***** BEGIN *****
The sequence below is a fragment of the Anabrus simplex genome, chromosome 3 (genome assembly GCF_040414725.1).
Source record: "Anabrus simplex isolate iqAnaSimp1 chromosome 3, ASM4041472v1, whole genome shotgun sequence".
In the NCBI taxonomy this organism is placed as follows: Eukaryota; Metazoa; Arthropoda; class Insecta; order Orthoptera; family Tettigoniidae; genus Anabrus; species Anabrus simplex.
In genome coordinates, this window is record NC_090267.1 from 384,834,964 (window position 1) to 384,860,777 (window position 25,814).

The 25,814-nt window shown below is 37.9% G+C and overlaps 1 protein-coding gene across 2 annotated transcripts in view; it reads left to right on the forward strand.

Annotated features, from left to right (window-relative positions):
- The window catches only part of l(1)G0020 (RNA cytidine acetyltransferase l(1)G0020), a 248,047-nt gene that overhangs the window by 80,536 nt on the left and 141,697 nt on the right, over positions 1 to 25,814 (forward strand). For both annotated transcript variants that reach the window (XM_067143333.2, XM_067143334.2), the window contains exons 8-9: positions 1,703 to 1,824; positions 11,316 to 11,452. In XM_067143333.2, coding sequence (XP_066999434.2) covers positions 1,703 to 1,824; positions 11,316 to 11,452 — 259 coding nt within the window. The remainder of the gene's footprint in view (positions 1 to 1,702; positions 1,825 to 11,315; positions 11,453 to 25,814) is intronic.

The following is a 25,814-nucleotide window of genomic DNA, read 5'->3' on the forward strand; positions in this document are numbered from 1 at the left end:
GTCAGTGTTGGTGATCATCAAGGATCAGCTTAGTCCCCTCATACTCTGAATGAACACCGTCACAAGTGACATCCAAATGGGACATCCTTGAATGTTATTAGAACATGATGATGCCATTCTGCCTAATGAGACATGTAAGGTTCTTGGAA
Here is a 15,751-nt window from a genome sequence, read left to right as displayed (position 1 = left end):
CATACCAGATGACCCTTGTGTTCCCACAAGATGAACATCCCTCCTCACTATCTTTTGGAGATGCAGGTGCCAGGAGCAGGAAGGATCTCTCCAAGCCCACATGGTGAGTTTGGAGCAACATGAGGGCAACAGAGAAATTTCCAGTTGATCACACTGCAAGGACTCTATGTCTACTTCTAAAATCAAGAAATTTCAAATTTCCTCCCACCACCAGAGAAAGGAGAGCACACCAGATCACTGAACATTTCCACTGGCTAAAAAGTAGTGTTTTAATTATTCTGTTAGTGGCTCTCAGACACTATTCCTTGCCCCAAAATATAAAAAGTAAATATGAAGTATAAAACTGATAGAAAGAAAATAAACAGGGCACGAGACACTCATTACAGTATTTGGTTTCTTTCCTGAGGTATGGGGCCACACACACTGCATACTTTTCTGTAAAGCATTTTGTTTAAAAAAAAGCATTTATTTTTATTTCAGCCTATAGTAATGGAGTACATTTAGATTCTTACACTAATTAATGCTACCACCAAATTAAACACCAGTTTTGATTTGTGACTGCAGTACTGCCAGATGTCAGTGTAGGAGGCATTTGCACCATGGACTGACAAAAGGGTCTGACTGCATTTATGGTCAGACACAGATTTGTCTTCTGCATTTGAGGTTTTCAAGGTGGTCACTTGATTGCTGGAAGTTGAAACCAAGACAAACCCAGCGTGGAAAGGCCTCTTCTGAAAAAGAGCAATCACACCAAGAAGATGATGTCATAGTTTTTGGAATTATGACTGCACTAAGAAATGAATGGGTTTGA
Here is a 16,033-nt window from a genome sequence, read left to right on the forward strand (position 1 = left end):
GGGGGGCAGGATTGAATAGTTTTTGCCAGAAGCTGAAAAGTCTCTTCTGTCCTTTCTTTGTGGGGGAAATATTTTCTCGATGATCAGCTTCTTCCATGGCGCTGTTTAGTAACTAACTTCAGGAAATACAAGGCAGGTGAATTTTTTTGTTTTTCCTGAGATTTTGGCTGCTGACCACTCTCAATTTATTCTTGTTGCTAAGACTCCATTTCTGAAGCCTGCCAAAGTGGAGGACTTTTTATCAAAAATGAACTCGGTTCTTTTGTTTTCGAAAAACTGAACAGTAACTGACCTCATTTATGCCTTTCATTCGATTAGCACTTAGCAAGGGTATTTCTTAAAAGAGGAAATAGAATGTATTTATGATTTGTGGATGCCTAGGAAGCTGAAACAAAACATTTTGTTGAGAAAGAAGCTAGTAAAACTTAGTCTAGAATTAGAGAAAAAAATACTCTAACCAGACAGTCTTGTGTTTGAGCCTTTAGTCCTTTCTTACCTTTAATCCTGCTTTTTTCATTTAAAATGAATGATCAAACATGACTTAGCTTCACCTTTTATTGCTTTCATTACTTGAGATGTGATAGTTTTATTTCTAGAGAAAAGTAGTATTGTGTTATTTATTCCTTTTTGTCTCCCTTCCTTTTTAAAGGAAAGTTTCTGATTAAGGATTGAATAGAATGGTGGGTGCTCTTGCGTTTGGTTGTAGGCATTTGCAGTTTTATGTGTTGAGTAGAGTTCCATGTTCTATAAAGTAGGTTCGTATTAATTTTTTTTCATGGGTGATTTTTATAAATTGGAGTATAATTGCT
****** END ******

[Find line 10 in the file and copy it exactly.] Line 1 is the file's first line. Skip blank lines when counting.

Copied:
Here is a 15,751-nt window from a genome sequence, read left to right as displayed (position 1 = left end):